Swamped with your writing assignments? Take the weight off your shoulder!
Format – your name, title (Final Essay), typed, Times New Roman, 12-point font, normal (1-inch) margins, no header or footer, minimum length of 500 words.
Submission – PDF file uploaded to the submission folder in the Assignments tool (chances are that a Word file may also do just fine, but any other file, such as a .pages file, I will probably not be able to open or grade on the course website).
Instructions – please write a combined total of at least 500 words, in response to all three of the following essay prompts:
Synthesis: Pick two of the ancient social positions or groups you’ve learned about in the course. It may be easiest if you select a conventional pairing (e.g., men and women; the ‘believer’ and the skeptic; et cetera), but you are not limited to sets or binaries. Connect, compare, and contrast those ancient view points and experiences of Greek and Roman religions with one another. For example, you might write about the roles, privileges, hopes, concerns, vulnerabilities, and fears of each group that you’ve selected; you might also write about whether or not they were treated equally within Greco-Roman religious and social systems.
Relevance: Relate some of the realities of religious life in the ancient Mediterranean to the modern society and culture that you are most familiar with today, be it the United States or another part of the world. For example, you might write about the extent to which the concerns and vulnerabilities of certain social groups have changed or maybe persisted across the time and space that separate us moderns from the ancient Greeks and Romans; if you detect inequities then and now, you might also comment on whether progress has been made and what more you think could be done to solve such problems.
Reflection: At the start of the course, in the Diagnostic you jotted down your initial characterization of the traditional religions of the ancient Greeks and Romans. Re-read what you wrote there, reflect on your subsequent coursework, and then answer these questions: How did your own background impact your perceptions of Greek and Roman religions when you began the course, and how has your understanding evolved during our collaborative, online-intensive session?
So the essay is divided into three prompts — Synthesis, Relevance, and Reflection. But you can and should type the essay as a single document with a single title. Your responses to each prompt do not have to be the same length; they can vary. Together they just need to add up to 500 words.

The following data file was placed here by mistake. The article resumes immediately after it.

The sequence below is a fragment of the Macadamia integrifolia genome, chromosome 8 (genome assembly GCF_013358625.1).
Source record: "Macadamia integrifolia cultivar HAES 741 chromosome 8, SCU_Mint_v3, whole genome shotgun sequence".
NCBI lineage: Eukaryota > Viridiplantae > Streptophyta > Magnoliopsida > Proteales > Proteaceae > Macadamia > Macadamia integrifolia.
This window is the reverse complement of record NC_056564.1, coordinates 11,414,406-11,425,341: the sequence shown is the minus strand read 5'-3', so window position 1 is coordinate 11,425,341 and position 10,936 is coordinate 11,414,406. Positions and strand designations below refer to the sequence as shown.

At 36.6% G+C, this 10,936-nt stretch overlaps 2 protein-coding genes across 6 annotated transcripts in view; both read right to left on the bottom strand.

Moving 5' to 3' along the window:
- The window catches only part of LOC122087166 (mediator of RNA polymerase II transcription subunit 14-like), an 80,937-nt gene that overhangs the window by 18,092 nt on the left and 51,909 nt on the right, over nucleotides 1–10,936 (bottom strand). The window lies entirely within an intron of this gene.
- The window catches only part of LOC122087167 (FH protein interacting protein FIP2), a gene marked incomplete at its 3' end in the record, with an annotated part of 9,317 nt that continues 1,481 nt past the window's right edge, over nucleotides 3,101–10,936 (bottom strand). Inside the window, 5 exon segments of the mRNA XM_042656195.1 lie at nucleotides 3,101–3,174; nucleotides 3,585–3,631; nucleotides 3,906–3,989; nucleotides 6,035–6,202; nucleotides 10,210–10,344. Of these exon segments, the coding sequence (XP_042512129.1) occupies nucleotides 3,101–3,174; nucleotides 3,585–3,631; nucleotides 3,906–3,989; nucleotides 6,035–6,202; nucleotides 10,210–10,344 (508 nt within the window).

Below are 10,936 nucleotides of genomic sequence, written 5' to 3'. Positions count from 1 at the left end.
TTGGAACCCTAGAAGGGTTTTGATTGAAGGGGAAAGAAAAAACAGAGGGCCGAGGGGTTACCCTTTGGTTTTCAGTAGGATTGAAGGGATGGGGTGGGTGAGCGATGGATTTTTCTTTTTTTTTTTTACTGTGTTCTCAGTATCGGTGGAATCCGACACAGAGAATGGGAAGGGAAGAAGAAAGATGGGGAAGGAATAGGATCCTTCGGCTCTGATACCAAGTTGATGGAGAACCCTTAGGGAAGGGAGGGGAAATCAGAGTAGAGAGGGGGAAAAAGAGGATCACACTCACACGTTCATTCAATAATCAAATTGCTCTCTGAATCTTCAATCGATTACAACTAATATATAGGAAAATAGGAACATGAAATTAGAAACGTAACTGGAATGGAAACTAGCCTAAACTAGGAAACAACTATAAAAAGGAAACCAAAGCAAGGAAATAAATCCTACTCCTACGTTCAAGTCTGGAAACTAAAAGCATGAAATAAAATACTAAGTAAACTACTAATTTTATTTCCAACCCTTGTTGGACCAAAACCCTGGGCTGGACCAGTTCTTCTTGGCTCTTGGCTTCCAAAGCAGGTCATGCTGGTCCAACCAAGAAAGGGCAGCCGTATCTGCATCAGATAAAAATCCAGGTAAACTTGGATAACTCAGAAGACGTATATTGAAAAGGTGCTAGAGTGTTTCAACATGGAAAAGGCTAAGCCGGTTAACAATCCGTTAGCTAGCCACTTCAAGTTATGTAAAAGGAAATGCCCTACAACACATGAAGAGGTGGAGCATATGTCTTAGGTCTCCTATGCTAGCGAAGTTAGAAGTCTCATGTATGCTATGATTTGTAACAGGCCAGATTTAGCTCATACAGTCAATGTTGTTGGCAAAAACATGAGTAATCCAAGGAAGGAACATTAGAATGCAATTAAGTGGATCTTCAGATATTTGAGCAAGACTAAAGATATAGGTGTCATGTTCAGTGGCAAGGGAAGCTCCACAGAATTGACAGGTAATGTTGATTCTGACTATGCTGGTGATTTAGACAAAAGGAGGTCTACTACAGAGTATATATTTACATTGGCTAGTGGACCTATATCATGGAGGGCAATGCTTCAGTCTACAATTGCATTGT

Course Title, Session, Description; and about the Gen Ed refresh
CLAS / RELI 305
Greek and Roman Religions
Legacy Gen Ed, Tier Two, Individuals and Societies
Gen Ed Refresh: Building Connections; World Cultures and Societies; Writing
Spring 7wk1, 2022; icourse // Arizona Online
Description: Religious beliefs and cult (i.e. worship) practices in ancient Greece and Rome. All readings in English.
You do not need any prior knowledge of Classics or Religious Studies.
About the Gen Ed Refresh and Building Connections between ancient social positions: This course satisfies requirements for the legacy Gen Ed and for the Gen Ed Refresh — as well as for the majors/minors in Religious Studies and Classics. If you matriculated before Spring 2022, you’re under the legacy Gen Ed. If you matriculated in Spring 2022 or later, you’re under the Gen Ed Refresh.
Whatever the requirements of your Gen Ed program, you’ll all be expected to do the same work in this course, which means everyone gets some of the benefits of the Gen Ed Refresh, as the University transitions from the legacy Gen Ed to the new Gen Ed over the next few years.
One of the curriculum categories of the Gen Ed Refresh is called Building Connections. In this course, we will look at religion in the Greco-Roman world from the view point of many ancient social positions. You’ll be able to build connections between them as you discuss the reading and especially as you write your Final Essay.
In Modules 2-3-4, the textbook by Dr Rebecca Denova outlines the ancient social positions and religious lives of:
rulers and their subordinates
men and women
the wealthy and the indigent
the citizen and the non-citizen
the free and the enslaved
In Module 3.1, I have also posted some supplemental TED-Ed videos on what daily life was like for:
elite men in Athens
daughters of elites in Rome, including the Vestal Virgins
middle-class teens in Rome
the common Roman soldier
Then in Modules 5-6-7, there are two case studies, one in religion and Greek drama and another in religion and Roman philosophy, namely Aristophanes’ Clouds, from the 400s BCE, and Cicero’s On the Nature of the Gods, from nearly half a millennium later. The Athenian Aristophanes and the Roman Cicero were male elites, but they also occupied other social positions:
the comedian-satirist (Aristophanes)
the philosopher-statesman (Cicero)
the theist or ‘believer’ (Aristophanes contra his character Socrates)
the skeptic (Cicero himself, to one extent or another)
Tip for the Final: If you keep an eye out for these and yet other social positions all along the way, you will be well prepared for the Final Essay, which constitutes the Signature Assignment for this course in the Gen Ed Refresh.